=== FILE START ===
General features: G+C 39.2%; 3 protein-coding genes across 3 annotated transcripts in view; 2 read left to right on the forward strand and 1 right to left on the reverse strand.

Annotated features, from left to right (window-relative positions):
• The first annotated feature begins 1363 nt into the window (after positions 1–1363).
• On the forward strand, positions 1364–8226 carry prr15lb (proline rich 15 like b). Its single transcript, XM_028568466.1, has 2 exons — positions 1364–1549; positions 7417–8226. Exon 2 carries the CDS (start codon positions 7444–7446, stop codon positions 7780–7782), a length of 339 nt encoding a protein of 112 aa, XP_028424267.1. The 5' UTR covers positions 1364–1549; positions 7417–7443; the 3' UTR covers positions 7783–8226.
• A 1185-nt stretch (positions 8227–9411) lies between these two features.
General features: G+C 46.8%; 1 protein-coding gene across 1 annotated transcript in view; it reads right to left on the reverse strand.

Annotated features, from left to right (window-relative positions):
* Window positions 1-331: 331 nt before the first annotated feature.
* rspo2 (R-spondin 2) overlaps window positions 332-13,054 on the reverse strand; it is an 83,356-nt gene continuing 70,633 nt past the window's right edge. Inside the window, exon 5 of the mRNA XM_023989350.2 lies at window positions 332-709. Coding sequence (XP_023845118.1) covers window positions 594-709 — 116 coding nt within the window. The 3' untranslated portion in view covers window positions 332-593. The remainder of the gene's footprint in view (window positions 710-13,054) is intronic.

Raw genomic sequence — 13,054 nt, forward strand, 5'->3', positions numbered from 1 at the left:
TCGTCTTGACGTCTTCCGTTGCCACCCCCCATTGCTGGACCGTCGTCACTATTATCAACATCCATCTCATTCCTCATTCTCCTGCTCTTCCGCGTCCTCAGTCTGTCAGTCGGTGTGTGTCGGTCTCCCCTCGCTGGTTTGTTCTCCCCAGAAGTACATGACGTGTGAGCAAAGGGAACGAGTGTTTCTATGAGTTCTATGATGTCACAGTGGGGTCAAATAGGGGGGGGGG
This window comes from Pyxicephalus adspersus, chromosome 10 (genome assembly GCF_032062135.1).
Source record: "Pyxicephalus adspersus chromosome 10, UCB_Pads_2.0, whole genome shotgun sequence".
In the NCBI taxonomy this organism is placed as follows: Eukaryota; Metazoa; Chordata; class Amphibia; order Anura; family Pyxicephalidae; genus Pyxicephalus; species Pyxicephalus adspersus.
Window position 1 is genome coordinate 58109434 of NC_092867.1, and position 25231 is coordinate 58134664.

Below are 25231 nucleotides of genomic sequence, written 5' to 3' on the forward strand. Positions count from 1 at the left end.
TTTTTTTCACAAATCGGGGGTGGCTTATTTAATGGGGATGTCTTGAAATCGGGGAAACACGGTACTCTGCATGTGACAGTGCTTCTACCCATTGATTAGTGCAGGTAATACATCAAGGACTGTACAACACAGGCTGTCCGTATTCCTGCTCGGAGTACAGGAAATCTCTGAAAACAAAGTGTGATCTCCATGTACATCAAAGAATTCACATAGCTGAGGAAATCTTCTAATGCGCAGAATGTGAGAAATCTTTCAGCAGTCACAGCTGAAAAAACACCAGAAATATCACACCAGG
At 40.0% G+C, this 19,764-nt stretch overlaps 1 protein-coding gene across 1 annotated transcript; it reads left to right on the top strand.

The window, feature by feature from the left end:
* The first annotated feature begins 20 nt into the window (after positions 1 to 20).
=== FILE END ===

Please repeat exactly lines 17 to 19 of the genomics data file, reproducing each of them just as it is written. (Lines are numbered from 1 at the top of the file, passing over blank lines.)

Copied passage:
TTTTTTTCACAAATCGGGGGTGGCTTATTTAATGGGGATGTCTTGAAATCGGGGAAACACGGTACTCTGCATGTGACAGTGCTTCTACCCATTGATTAGTGCAGGTAATACATCAAGGACTGTACAACACAGGCTGTCCGTATTCCTGCTCGGAGTACAGGAAATCTCTGAAAACAAAGTGTGATCTCCATGTACATCAAAGAATTCACATAGCTGAGGAAATCTTCTAATGCGCAGAATGTGAGAAATCTTTCAGCAGTCACAGCTGAAAAAACACCAGAAATATCACACCAGG
At 40.0% G+C, this 19,764-nt stretch overlaps 1 protein-coding gene across 1 annotated transcript; it reads left to right on the top strand.

The window, feature by feature from the left end: